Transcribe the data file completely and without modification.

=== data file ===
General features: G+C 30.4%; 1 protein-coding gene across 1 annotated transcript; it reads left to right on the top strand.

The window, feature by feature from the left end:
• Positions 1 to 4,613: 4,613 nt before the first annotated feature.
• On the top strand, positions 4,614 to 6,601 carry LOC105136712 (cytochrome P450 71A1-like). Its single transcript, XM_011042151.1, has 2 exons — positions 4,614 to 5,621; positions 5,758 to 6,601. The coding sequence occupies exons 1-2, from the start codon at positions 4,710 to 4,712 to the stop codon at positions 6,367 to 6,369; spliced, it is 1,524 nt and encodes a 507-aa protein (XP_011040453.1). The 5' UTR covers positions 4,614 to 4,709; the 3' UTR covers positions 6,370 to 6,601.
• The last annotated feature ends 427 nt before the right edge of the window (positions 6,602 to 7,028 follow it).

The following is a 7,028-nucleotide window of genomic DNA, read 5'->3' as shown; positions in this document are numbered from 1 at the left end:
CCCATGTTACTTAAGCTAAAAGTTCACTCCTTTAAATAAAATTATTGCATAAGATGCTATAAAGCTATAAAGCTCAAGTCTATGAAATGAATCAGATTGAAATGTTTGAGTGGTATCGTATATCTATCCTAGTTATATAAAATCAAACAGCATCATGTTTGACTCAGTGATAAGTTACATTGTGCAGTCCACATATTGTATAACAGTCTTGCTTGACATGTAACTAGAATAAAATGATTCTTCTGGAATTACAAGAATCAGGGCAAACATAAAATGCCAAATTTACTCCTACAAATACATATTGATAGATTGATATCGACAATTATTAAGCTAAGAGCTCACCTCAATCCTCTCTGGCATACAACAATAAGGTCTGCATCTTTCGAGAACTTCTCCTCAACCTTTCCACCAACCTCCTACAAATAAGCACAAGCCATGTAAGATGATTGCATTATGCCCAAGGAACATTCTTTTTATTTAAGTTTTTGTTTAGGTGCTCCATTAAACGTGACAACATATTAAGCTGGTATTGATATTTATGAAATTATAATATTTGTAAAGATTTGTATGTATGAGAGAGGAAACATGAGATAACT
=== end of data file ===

General features: G+C 30.4%; 1 protein-coding gene across 1 annotated transcript; it reads left to right on the top strand.

The window, feature by feature from the left end:
• Positions 1 to 4,613: 4,613 nt before the first annotated feature.
• On the top strand, positions 4,614 to 6,601 carry LOC105136712 (cytochrome P450 71A1-like). Its single transcript, XM_011042151.1, has 2 exons — positions 4,614 to 5,621; positions 5,758 to 6,601. The coding sequence occupies exons 1-2, from the start codon at positions 4,710 to 4,712 to the stop codon at positions 6,367 to 6,369; spliced, it is 1,524 nt and encodes a 507-aa protein (XP_011040453.1). The 5' UTR covers positions 4,614 to 4,709; the 3' UTR covers positions 6,370 to 6,601.
• The last annotated feature ends 427 nt before the right edge of the window (positions 6,602 to 7,028 follow it).

The following is a 7,028-nucleotide window of genomic DNA, read 5'->3' as shown; positions in this document are numbered from 1 at the left end:
CCCATGTTACTTAAGCTAAAAGTTCACTCCTTTAAATAAAATTATTGCATAAGATGCTATAAAGCTATAAAGCTCAAGTCTATGAAATGAATCAGATTGAAATGTTTGAGTGGTATCGTATATCTATCCTAGTTATATAAAATCAAACAGCATCATGTTTGACTCAGTGATAAGTTACATTGTGCAGTCCACATATTGTATAACAGTCTTGCTTGACATGTAACTAGAATAAAATGATTCTTCTGGAATTACAAGAATCAGGGCAAACATAAAATGCCAAATTTACTCCTACAAATACATATTGATAGATTGATATCGACAATTATTAAGCTAAGAGCTCACCTCAATCCTCTCTGGCATACAACAATAAGGTCTGCATCTTTCGAGAACTTCTCCTCAACCTTTCCACCAACCTCCTACAAATAAGCACAAGCCATGTAAGATGATTGCATTATGCCCAAGGAACATTCTTTTTATTTAAGTTTTTGTTTAGGTGCTCCATTAAACGTGACAACATATTAAGCTGGTATTGATATTTATGAAATTATAATATTTGTAAAGATTTGTATGTATGAGAGAGGAAACATGAGATAACT